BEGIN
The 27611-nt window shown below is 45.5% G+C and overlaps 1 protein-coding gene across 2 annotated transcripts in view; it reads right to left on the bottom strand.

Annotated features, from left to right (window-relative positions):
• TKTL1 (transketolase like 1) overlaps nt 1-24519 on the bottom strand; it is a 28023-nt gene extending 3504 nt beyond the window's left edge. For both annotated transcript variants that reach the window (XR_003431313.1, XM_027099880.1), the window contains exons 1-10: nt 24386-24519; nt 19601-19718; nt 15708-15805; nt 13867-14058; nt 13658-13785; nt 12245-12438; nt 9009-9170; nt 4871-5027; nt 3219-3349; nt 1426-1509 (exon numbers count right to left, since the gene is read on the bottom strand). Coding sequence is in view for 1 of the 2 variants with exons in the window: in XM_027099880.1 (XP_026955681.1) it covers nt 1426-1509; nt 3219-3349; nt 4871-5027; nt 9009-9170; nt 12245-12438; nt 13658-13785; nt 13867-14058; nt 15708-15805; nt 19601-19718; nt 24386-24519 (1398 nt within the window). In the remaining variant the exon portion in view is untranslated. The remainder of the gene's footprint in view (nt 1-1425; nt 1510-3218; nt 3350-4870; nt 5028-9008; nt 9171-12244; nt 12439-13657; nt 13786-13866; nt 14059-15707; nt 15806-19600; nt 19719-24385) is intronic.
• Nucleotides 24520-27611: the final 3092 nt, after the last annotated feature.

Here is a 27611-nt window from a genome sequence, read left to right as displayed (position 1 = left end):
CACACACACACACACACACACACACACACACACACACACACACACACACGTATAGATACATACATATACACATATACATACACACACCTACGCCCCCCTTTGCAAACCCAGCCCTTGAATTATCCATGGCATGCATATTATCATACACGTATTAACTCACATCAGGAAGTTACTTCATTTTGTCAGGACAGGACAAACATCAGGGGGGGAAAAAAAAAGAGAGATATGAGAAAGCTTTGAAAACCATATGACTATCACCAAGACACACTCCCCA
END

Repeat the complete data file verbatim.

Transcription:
The 27611-nt window shown below is 45.5% G+C and overlaps 1 protein-coding gene across 2 annotated transcripts in view; it reads right to left on the bottom strand.

Annotated features, from left to right (window-relative positions):
• TKTL1 (transketolase like 1) overlaps nt 1-24519 on the bottom strand; it is a 28023-nt gene extending 3504 nt beyond the window's left edge. For both annotated transcript variants that reach the window (XR_003431313.1, XM_027099880.1), the window contains exons 1-10: nt 24386-24519; nt 19601-19718; nt 15708-15805; nt 13867-14058; nt 13658-13785; nt 12245-12438; nt 9009-9170; nt 4871-5027; nt 3219-3349; nt 1426-1509 (exon numbers count right to left, since the gene is read on the bottom strand). Coding sequence is in view for 1 of the 2 variants with exons in the window: in XM_027099880.1 (XP_026955681.1) it covers nt 1426-1509; nt 3219-3349; nt 4871-5027; nt 9009-9170; nt 12245-12438; nt 13658-13785; nt 13867-14058; nt 15708-15805; nt 19601-19718; nt 24386-24519 (1398 nt within the window). In the remaining variant the exon portion in view is untranslated. The remainder of the gene's footprint in view (nt 1-1425; nt 1510-3218; nt 3350-4870; nt 5028-9008; nt 9171-12244; nt 12439-13657; nt 13786-13866; nt 14059-15707; nt 15806-19600; nt 19719-24385) is intronic.
• Nucleotides 24520-27611: the final 3092 nt, after the last annotated feature.

Here is a 27611-nt window from a genome sequence, read left to right as displayed (position 1 = left end):
CACACACACACACACACACACACACACACACACACACACACACACACACGTATAGATACATACATATACACATATACATACACACACCTACGCCCCCCTTTGCAAACCCAGCCCTTGAATTATCCATGGCATGCATATTATCATACACGTATTAACTCACATCAGGAAGTTACTTCATTTTGTCAGGACAGGACAAACATCAGGGGGGGAAAAAAAAAGAGAGATATGAGAAAGCTTTGAAAACCATATGACTATCACCAAGACACACTCCCCA